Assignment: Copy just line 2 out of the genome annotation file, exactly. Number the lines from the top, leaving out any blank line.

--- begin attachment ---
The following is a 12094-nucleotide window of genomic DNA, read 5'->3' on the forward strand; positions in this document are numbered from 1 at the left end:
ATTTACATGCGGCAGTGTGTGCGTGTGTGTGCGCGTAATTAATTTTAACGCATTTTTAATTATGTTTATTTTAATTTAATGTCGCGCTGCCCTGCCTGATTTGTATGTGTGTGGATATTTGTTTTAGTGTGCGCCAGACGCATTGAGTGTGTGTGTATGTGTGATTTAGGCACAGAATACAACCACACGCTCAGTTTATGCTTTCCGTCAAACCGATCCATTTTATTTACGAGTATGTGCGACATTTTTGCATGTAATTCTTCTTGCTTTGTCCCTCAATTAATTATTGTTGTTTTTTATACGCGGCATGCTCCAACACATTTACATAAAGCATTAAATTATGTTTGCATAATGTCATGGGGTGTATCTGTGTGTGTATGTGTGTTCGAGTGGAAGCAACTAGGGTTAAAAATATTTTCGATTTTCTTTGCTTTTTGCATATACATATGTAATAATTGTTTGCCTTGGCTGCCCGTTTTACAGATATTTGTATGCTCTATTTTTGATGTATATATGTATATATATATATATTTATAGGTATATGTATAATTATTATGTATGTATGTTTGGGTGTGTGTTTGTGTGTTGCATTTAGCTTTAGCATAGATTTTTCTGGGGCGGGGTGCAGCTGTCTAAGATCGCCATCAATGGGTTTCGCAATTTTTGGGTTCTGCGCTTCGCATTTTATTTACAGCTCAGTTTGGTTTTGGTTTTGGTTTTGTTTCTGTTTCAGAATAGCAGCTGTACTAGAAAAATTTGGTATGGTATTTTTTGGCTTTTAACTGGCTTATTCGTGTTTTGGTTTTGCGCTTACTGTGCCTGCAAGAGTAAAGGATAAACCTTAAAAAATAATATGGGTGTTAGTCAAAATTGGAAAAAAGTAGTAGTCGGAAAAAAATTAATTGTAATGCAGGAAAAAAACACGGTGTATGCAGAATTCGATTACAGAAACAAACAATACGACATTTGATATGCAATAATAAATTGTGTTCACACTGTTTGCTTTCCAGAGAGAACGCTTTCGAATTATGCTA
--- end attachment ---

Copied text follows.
ATTTACATGCGGCAGTGTGTGCGTGTGTGTGCGCGTAATTAATTTTAACGCATTTTTAATTATGTTTATTTTAATTTAATGTCGCGCTGCCCTGCCTGATTTGTATGTGTGTGGATATTTGTTTTAGTGTGCGCCAGACGCATTGAGTGTGTGTGTATGTGTGATTTAGGCACAGAATACAACCACACGCTCAGTTTATGCTTTCCGTCAAACCGATCCATTTTATTTACGAGTATGTGCGACATTTTTGCATGTAATTCTTCTTGCTTTGTCCCTCAATTAATTATTGTTGTTTTTTATACGCGGCATGCTCCAACACATTTACATAAAGCATTAAATTATGTTTGCATAATGTCATGGGGTGTATCTGTGTGTGTATGTGTGTTCGAGTGGAAGCAACTAGGGTTAAAAATATTTTCGATTTTCTTTGCTTTTTGCATATACATATGTAATAATTGTTTGCCTTGGCTGCCCGTTTTACAGATATTTGTATGCTCTATTTTTGATGTATATATGTATATATATATATATTTATAGGTATATGTATAATTATTATGTATGTATGTTTGGGTGTGTGTTTGTGTGTTGCATTTAGCTTTAGCATAGATTTTTCTGGGGCGGGGTGCAGCTGTCTAAGATCGCCATCAATGGGTTTCGCAATTTTTGGGTTCTGCGCTTCGCATTTTATTTACAGCTCAGTTTGGTTTTGGTTTTGGTTTTGTTTCTGTTTCAGAATAGCAGCTGTACTAGAAAAATTTGGTATGGTATTTTTTGGCTTTTAACTGGCTTATTCGTGTTTTGGTTTTGCGCTTACTGTGCCTGCAAGAGTAAAGGATAAACCTTAAAAAATAATATGGGTGTTAGTCAAAATTGGAAAAAAGTAGTAGTCGGAAAAAAATTAATTGTAATGCAGGAAAAAAACACGGTGTATGCAGAATTCGATTACAGAAACAAACAATACGACATTTGATATGCAATAATAAATTGTGTTCACACTGTTTGCTTTCCAGAGAGAACGCTTTCGAATTATGCTA